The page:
Was Tuesday’s election really a game-changer? It depends how the river corridor is managed from this point forward. But if the city plays its cards right, maybe Outside Magazine looks at us for its top cities list.

Bob Doucette

Four things that make a great trail race

The results (aftermath?) of a good trail race.

The results (aftermath?) of a good trail race.

I did a trail race last weekend, one of my favorites that’s right in town. It’s the Snake Run, a unique race where you run as many miles as you can for either three or six hours. Winners are based on who covers the most ground on a winding loop through some of the mellower single track on Turkey Mountain in Tulsa. Some people come out and really grind out a lot of miles (the gamesmanship with these folks is something to behold), while others grab a few loops, say hey to friends and have a mellower good time. All types are welcomed.

The passage of time sometimes makes it easy to forget why these smaller trail races are so great. I took some stock on that subject during this one. And after running for almost six hours, I had plenty of time to contemplate it. So here are some thoughts…

The race has to be interesting. People will come back to races that go through fantastic scenery, provide a great challenge or attract excellent competition. If you’re the type who wants — and finds — all three, you’ll probably mark that event on your calendar every year.

It has to be well-run. Problems with timing, course management, etc. are sure-fire ways to have people not return. If you have a race director who runs a tight ship, everyone is happy, the race gets a good reputation and more people come back year after year.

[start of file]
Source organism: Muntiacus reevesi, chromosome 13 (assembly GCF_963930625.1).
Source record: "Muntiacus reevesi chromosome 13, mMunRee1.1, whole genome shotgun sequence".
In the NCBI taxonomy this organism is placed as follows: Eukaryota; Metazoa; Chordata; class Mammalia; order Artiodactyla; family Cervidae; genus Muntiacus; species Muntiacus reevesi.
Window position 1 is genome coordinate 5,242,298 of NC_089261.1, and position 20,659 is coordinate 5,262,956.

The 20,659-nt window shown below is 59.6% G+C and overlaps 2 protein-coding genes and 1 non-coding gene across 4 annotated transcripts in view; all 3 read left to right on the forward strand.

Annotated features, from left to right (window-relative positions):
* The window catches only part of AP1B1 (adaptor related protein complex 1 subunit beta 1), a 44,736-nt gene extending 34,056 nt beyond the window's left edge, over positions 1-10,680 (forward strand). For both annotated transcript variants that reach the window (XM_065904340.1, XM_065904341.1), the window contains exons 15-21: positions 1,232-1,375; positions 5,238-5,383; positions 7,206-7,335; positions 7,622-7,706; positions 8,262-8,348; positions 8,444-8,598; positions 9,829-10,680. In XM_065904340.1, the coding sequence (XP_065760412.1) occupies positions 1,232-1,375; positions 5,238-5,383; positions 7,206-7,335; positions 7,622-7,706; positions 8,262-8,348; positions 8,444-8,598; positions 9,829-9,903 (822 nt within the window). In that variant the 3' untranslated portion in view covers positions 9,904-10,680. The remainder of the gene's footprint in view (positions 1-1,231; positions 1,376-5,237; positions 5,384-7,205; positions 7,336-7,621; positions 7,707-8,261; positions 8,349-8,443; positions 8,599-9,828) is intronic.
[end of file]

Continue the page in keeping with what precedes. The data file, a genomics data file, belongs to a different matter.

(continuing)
You have to have good aid stations. The best trail running aid stations are a sight to behold. Trail runners and ultra runners know what competitors want and need. You won’t see aid stations with only water, sports drinks and power gels. You’re going to see all kinds of salty, or sweet, and definitely tasty food choices to keep you powered through your run on a good trail race aid station. You might even see some beer or liquor, just to keep things interesting. At one aid station this weekend, a volunteer saw the salt lines on my tech shirt, snagged a salt tablet and made sure I downed it with some water. My friends, that’s how an aid station is done.

You’ve got to feel the love. This one is harder to nail down. But it starts at the top, from the RD to the volunteers, and to the runners themselves. Friendliness, encouragement, high-fives and good times when it’s over are what get people coming back for more. I’ve always got that at the Snake Run (runners, fast and slow, saying “good job!” or “nice going!” to each other as they passed by was frequent). On my last loop, me and a runner from Missouri chatted it up, and it made the pain subside for awhile. The trail running community is pretty awesome, and if you run the type of race that attracts these kind of folks, you’ll only build onto the sport.

There are worse ways to spend the day. (Jessica Wiley photo)

There are worse ways to spend the day. (Jessica Wiley photo)

So those are some of my ideas, and I can tell you that the Snake Run checks all the boxes for me. That’s why I’ve run it four years straight.

What makes a great trail race for you? Let’s hear it in the comments.

Bob Doucette

What the evolution of local conservation looks like

Group picture before the work day starts. (Laurie Biby/Tulsa Urban Wilderness Coalition)

Group picture before the work day starts. (Laurie Biby/Tulsa Urban Wilderness Coalition)

I can remember a day when we would do cleanup and trail maintenance days at Turkey Mountain when there might have been a couple dozen of us out there. And we were dang pleased with the turnout.